As I said above I can understand, but maybe not condone, the narrow point of view of the animal welfare societies, what I definitely cannot condone is MPs suffering from tunnel vision and not looking at this sort of legislation from a wider perspective in comparison with similar practices, notably in humans. The question of infant circumcision has been raised by many when discussing docking, but MPs would not touch this issue with the proverbial bargepole – might cause a spate of civil liberties cases and, more importantly, might cost votes!
Then there is the issue of body piercing of babies and young children – just look at those with pierced ears in prams! Were such children able to give informed consent before such procedures? Of course not, so it seems it is quite permissible to chop a bit off wee boys’ ‘willies’ or stick pins through babies’ ears, but not chop a bit off dogs’ tails! And such procedures are not without risk. What is the incidence of infection, complication and penile deformity, and possibly death, after circumcision? Are the figures available? What is well documented are the infection risks of body piercing, especially Hepatitis B and C, plus bacterial infection of the site involved. Double standards evidently prevail!
The one body I feel sorry for is the Kennel Club. Yes! The KC! For it will be left to sort out much of the mess if common sense does not prevail. Under its auspices, dog shows have been run for well over a century, efficiently and in accordance with the laws of the land. There is no reason to believe that this should not continue so surely DEFRA, with which the KC has consultation on many issues, should take a step backwards and work out the best way of implementing the will of Parliament with our governing body, which does have all the relevant records to hand. By donning the cloak of humility, DEFRA and the Government could do much to prevent the damage being caused by their failure to think through this legislation fully.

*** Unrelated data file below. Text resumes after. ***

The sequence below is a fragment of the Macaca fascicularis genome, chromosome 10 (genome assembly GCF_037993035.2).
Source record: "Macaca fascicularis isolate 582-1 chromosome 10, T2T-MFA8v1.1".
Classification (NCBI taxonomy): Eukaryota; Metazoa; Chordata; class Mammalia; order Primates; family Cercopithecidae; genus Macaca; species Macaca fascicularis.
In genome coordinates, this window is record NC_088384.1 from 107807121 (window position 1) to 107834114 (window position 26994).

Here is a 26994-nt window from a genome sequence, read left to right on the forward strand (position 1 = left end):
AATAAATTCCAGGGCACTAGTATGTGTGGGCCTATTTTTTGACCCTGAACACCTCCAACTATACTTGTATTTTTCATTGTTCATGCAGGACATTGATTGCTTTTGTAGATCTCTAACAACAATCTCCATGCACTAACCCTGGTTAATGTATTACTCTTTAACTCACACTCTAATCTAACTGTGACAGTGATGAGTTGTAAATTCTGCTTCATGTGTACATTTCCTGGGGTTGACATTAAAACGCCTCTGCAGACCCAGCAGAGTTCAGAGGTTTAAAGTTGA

So where, many will ask, do I stand myself? At the beginning I stated I was not impressed by the arguments being presented and, as I have been typing this article and confirming matters on the various web-sites and elsewhere, I have become more unimpressed with the protagonists for the opposing points of view – none come out with credit.
To me there are only two options – banning docking entirely or the status quo. As no figures have been presented supporting docking as a prophylactic measure for working dogs, and as I can see no argument, other than cosmetic reasons, for docking non-working dogs, I would, if forced and somewhat reluctantly, have to go for a total ban – I accept most traditionally docked breeds seem odd with tails but we would get used to this in time.
The pain issue is unresolved; more evidence is needed especially as to the degree. If any pain is minimal, for example not more than an injection, and ample evidence is not forthcoming for medical problems resulting from docking, then one can ask, justifiably, is there a not a case for maintaining the status quo.
The saddest part is that an adversarial approach has been taken by most parties involved. This may be condoned for the CDB, which was fighting from a rather weak position overall, but what about the welfare organisations and the veterinary associations? How much more persuasive their argument would have been had they presented a balanced discussion of the ‘pros and cons’, backed up with appropriate scientific references. This would certainly have given extra weight to their opinions.
There are no winners, only losers, on this issue. The greatest pity is that there are respected organisations, which can do so much good for animals, especially dogs, at the forefront of those losers!